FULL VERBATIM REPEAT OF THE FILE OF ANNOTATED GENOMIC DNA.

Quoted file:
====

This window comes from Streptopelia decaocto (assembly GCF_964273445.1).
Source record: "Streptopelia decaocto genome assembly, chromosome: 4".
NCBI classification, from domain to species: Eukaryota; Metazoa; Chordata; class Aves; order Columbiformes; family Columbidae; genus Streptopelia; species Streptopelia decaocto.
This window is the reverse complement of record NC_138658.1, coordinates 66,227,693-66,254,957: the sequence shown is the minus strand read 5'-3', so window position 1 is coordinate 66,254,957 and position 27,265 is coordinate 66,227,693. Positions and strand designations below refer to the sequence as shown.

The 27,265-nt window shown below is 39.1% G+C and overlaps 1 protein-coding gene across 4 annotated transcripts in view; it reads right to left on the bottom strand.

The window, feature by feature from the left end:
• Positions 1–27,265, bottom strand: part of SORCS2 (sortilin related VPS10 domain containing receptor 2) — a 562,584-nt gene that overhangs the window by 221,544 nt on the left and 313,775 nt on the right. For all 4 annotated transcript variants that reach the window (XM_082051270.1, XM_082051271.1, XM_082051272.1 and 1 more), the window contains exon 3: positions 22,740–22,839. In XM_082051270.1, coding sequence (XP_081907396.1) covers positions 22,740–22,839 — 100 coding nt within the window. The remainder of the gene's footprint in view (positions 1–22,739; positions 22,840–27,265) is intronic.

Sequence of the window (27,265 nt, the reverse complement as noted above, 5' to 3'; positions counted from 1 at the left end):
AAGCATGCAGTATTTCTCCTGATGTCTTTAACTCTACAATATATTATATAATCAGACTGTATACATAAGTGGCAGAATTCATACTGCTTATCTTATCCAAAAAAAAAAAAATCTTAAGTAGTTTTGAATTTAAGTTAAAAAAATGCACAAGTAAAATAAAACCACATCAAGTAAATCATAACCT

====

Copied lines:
This window comes from Streptopelia decaocto (assembly GCF_964273445.1).
Source record: "Streptopelia decaocto genome assembly, chromosome: 4".
NCBI classification, from domain to species: Eukaryota; Metazoa; Chordata; class Aves; order Columbiformes; family Columbidae; genus Streptopelia; species Streptopelia decaocto.
This window is the reverse complement of record NC_138658.1, coordinates 66,227,693-66,254,957: the sequence shown is the minus strand read 5'-3', so window position 1 is coordinate 66,254,957 and position 27,265 is coordinate 66,227,693. Positions and strand designations below refer to the sequence as shown.

The 27,265-nt window shown below is 39.1% G+C and overlaps 1 protein-coding gene across 4 annotated transcripts in view; it reads right to left on the bottom strand.

The window, feature by feature from the left end:
• Positions 1–27,265, bottom strand: part of SORCS2 (sortilin related VPS10 domain containing receptor 2) — a 562,584-nt gene that overhangs the window by 221,544 nt on the left and 313,775 nt on the right. For all 4 annotated transcript variants that reach the window (XM_082051270.1, XM_082051271.1, XM_082051272.1 and 1 more), the window contains exon 3: positions 22,740–22,839. In XM_082051270.1, coding sequence (XP_081907396.1) covers positions 22,740–22,839 — 100 coding nt within the window. The remainder of the gene's footprint in view (positions 1–22,739; positions 22,840–27,265) is intronic.

Sequence of the window (27,265 nt, the reverse complement as noted above, 5' to 3'; positions counted from 1 at the left end):
AAGCATGCAGTATTTCTCCTGATGTCTTTAACTCTACAATATATTATATAATCAGACTGTATACATAAGTGGCAGAATTCATACTGCTTATCTTATCCAAAAAAAAAAAAATCTTAAGTAGTTTTGAATTTAAGTTAAAAAAATGCACAAGTAAAATAAAACCACATCAAGTAAATCATAACCT